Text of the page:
Oprah cannot save the soap operas. Tell me something I don't know.
Kenneth the Page will be distraught to know that Tracy Jordan will be missing from a couple episodes of 30 Rock in March, plus Pee-wee Herman strikes a deal with HBO for a special. It's a mixed news day for overly-enthusiastic skinny guys...
Both Lone Star and J.Lo's careers got lengthened a tiny bit today. Way to hustle, guys.
Looks like The CW is heading back to the '80s...
Stop laughing, I'm serious! I'm a big fan of spy capers in general (ask anyone who's ever talked to me for more than 5 minutes -- Alias and Ian Fleming come up pretty frequently), so maybe I'm biased, but I swear to you, USA's Burn Notice is worth watching. It's full of fun factoids (did you know Nigeria is the gun-running capital of Africa? How about how to make a bug out of two cell phones? Or how about the fact that money launderers are "like the Yellow Pages of criminals"? I didn't either!), useful combat tips (actual quote: "When you fight, you have to be careful not to break the little bones in your hands on someone's face." - oh, if only I'd known that in my youth...), and a fabulous supporting cast (Bruce Campbell as a skirt-chasing alcoholic and former spy, and Cagney from Cagney & Lacey as a pill-popping hypochondriac and communications specialist, among others). Combine all that with a few expensive-looking car chases and a heartwarming fight for the underdog B-story, and you've got an entertaining damn show! Check out the pilot for after the jump. .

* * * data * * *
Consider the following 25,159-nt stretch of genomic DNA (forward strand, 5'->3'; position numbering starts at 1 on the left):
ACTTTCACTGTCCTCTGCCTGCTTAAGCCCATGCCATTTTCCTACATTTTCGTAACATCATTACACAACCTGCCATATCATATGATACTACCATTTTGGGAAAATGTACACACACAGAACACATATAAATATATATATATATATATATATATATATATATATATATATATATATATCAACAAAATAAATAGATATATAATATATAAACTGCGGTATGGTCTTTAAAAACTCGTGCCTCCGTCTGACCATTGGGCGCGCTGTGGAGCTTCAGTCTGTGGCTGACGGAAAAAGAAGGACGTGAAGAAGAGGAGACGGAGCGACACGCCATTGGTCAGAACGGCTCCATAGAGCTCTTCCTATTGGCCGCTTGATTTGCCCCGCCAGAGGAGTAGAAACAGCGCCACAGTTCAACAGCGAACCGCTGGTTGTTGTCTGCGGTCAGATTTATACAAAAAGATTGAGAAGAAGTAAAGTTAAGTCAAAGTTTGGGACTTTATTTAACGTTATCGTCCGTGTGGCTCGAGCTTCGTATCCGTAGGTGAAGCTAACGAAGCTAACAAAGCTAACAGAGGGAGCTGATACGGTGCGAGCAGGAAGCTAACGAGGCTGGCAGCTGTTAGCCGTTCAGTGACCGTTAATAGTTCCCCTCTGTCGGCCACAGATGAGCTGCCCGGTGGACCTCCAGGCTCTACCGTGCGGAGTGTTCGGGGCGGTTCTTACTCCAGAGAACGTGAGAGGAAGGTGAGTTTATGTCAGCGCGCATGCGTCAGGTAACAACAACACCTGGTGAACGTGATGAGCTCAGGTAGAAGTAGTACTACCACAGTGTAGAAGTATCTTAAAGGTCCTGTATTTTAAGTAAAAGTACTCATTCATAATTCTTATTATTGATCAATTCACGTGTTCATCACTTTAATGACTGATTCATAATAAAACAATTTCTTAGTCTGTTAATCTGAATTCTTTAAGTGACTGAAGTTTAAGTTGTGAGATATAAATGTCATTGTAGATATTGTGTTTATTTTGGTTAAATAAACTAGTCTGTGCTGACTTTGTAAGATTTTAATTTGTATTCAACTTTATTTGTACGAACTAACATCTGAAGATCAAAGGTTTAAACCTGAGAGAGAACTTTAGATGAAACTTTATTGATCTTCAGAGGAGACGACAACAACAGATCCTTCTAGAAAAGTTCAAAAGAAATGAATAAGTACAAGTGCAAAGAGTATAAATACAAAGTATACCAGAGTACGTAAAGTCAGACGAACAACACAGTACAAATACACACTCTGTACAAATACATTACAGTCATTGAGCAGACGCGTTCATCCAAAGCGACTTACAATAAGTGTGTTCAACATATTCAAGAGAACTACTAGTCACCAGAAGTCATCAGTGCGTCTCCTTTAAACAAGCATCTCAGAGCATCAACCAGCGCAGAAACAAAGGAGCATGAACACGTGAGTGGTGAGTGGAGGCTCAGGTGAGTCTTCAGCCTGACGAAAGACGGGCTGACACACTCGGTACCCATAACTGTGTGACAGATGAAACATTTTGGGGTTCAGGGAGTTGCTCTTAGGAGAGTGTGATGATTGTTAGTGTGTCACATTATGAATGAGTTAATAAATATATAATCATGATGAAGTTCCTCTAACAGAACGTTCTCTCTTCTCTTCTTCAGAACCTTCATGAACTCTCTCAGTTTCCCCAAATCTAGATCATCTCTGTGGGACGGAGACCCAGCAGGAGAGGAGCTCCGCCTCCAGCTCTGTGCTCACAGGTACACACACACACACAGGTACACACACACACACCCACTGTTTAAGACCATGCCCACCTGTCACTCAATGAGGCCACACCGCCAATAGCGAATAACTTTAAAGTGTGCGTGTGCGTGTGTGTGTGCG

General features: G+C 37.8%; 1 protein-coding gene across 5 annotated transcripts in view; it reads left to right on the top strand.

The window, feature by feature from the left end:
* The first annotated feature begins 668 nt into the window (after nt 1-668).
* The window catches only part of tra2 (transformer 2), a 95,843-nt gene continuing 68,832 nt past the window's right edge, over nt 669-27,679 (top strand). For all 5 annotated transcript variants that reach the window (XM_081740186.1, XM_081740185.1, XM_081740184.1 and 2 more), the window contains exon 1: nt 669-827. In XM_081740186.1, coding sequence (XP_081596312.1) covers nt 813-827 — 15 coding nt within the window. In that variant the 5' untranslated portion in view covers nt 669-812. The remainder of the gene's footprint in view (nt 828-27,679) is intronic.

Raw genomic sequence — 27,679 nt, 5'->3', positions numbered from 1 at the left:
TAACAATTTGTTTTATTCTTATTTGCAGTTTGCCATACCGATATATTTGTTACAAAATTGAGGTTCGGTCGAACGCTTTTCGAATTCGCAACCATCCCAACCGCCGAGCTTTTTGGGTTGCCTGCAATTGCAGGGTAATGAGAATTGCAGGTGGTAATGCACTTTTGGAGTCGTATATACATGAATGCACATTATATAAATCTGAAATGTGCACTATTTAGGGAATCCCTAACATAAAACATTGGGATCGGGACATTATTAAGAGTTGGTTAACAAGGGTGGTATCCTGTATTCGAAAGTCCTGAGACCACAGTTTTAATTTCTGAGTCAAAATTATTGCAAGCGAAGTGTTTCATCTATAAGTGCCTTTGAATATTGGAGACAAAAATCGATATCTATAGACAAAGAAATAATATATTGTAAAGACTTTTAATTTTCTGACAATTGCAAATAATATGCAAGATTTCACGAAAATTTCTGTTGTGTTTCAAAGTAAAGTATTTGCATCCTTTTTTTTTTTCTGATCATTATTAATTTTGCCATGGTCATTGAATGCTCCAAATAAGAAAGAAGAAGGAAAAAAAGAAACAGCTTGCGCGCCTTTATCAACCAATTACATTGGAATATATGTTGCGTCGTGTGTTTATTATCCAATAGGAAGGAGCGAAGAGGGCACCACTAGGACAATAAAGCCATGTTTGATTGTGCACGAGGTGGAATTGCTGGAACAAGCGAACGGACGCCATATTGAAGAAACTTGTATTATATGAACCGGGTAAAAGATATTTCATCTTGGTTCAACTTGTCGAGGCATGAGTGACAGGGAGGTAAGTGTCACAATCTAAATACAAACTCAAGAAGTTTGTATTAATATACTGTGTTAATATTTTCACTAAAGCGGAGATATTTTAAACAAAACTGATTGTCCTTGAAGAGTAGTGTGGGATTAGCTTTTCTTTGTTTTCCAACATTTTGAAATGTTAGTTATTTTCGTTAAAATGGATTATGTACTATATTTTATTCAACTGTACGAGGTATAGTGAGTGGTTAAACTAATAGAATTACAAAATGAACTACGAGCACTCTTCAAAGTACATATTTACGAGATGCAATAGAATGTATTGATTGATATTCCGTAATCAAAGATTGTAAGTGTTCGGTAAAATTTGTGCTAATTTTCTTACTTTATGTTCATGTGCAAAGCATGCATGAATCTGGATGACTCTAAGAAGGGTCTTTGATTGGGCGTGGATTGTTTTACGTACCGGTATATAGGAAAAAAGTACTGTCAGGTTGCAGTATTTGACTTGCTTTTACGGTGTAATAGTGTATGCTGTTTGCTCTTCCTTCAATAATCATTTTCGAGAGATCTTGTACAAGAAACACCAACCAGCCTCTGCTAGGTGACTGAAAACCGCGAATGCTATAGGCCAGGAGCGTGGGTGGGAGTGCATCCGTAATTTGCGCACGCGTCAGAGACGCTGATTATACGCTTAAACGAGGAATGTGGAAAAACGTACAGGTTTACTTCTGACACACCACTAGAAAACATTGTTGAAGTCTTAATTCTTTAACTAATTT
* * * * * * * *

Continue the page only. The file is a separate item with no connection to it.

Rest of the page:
USA expanded their empire last night with the premiere of Covert Affairs, a spy show starring Piper Perabo as the most brilliant brand-new spy the CIA has ever had, or something. It's sunny and light, while managing to have a hint of danger (but not too much! Let's not actually have any stakes here!), as all USA shows are, and like Burn Notice has become and Psych has always been, it's enjoyable occasional viewing, but nothing to really get excited about.
USA gets into the she-spy game tonight with Covert Affairs, a show about a lady ass-kicker for the government played by Piper Perabo. The less said about that casting the better, so let's move on to more exciting things, like the fact that Peter Gallagher plays her boss on the show. To promote the premiere, The Eyebrowed One got on the horn with a whole bunch of blogger types to address the Alias comparisons, what Sandy Cohen would think of the show, and why USA is less of a clusterfrak than the broadcast networks. Read on for highlights.
Liars, Criminals and saboteurs are all over today's news! Plus: You want me to start paying for Hulu?
America is going crazy over the fake psychic who solves crimes! ...Except they've been going crazy about this guy's show for three seasons already. USA's detective comedy Psych returns on Friday with new episodes, and we got the chance to talk to stars James Roday (Shawn) and Dulé Hill (Gus) about what's coming up in terms of romances, guest stars and possible references to a certain other psychic investigator.
Take the effortless style of Burn Notice, the roguish charm of The Mentalist and the opulence of Royal Pains and you've got White Collar. You've also got the recipe for a hit, which makes you wonder how long USA has been in the kitchen working on this one. In many ways, the network's newest series is your standard crime procedural, but it does it with panache -- it's the classier version of a procedural, if you will, with classier crimes and at least one classier character. Matthew Bomer -- who played Bryce Larkin on Chuck -- stars as a con artist Neal Caffrey, a multitalented grifter, con and forger who's never been caught, but is serving time for a lesser offense when he suddenly decides he needs to get out. Peter Burke (Carnivale's Tim DeKay) is the cop who knows him best, who's brought back in to catch him and ends up enlisting his former quarry in his efforts to snare The Dutchman, the master criminal who's taken Caffrey's place at the top of Burke's hit list.